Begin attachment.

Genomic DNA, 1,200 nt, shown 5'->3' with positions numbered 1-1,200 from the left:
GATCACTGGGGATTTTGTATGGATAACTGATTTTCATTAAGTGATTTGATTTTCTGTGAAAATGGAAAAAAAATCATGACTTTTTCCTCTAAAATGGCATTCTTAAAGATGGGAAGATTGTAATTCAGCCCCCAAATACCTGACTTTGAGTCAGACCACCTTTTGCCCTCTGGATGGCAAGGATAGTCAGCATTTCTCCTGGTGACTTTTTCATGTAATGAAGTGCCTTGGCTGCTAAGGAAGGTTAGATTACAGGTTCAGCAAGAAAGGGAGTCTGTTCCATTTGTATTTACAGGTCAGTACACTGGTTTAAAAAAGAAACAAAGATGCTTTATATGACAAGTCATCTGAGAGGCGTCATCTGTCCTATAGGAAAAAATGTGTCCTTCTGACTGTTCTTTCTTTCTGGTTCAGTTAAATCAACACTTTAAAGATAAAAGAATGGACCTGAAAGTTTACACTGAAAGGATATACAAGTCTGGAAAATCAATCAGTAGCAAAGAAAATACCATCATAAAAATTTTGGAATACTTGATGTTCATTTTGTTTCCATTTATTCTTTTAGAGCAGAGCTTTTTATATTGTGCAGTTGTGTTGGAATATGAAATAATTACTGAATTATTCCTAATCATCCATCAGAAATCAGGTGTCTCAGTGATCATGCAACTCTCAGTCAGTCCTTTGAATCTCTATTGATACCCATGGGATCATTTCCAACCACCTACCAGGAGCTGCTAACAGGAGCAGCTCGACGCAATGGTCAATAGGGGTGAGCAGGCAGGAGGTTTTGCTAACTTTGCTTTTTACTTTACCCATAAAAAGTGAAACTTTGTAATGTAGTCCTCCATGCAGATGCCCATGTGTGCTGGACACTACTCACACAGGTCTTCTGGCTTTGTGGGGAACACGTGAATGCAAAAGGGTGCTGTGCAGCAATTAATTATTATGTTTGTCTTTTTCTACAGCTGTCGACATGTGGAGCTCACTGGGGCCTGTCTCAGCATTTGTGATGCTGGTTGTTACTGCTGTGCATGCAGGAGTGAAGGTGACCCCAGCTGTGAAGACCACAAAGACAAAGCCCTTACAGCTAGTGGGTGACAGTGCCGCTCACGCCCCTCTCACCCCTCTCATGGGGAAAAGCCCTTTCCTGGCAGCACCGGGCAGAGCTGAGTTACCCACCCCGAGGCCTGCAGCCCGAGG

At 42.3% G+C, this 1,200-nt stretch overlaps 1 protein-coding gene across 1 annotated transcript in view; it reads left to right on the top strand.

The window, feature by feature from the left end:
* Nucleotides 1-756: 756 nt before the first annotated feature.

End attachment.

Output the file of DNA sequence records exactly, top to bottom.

Genomic DNA, 1,200 nt, shown 5'->3' with positions numbered 1-1,200 from the left:
GATCACTGGGGATTTTGTATGGATAACTGATTTTCATTAAGTGATTTGATTTTCTGTGAAAATGGAAAAAAAATCATGACTTTTTCCTCTAAAATGGCATTCTTAAAGATGGGAAGATTGTAATTCAGCCCCCAAATACCTGACTTTGAGTCAGACCACCTTTTGCCCTCTGGATGGCAAGGATAGTCAGCATTTCTCCTGGTGACTTTTTCATGTAATGAAGTGCCTTGGCTGCTAAGGAAGGTTAGATTACAGGTTCAGCAAGAAAGGGAGTCTGTTCCATTTGTATTTACAGGTCAGTACACTGGTTTAAAAAAGAAACAAAGATGCTTTATATGACAAGTCATCTGAGAGGCGTCATCTGTCCTATAGGAAAAAATGTGTCCTTCTGACTGTTCTTTCTTTCTGGTTCAGTTAAATCAACACTTTAAAGATAAAAGAATGGACCTGAAAGTTTACACTGAAAGGATATACAAGTCTGGAAAATCAATCAGTAGCAAAGAAAATACCATCATAAAAATTTTGGAATACTTGATGTTCATTTTGTTTCCATTTATTCTTTTAGAGCAGAGCTTTTTATATTGTGCAGTTGTGTTGGAATATGAAATAATTACTGAATTATTCCTAATCATCCATCAGAAATCAGGTGTCTCAGTGATCATGCAACTCTCAGTCAGTCCTTTGAATCTCTATTGATACCCATGGGATCATTTCCAACCACCTACCAGGAGCTGCTAACAGGAGCAGCTCGACGCAATGGTCAATAGGGGTGAGCAGGCAGGAGGTTTTGCTAACTTTGCTTTTTACTTTACCCATAAAAAGTGAAACTTTGTAATGTAGTCCTCCATGCAGATGCCCATGTGTGCTGGACACTACTCACACAGGTCTTCTGGCTTTGTGGGGAACACGTGAATGCAAAAGGGTGCTGTGCAGCAATTAATTATTATGTTTGTCTTTTTCTACAGCTGTCGACATGTGGAGCTCACTGGGGCCTGTCTCAGCATTTGTGATGCTGGTTGTTACTGCTGTGCATGCAGGAGTGAAGGTGACCCCAGCTGTGAAGACCACAAAGACAAAGCCCTTACAGCTAGTGGGTGACAGTGCCGCTCACGCCCCTCTCACCCCTCTCATGGGGAAAAGCCCTTTCCTGGCAGCACCGGGCAGAGCTGAGTTACCCACCCCGAGGCCTGCAGCCCGAGG

At 42.3% G+C, this 1,200-nt stretch overlaps 1 protein-coding gene across 1 annotated transcript in view; it reads left to right on the top strand.

The window, feature by feature from the left end:
* Nucleotides 1-756: 756 nt before the first annotated feature.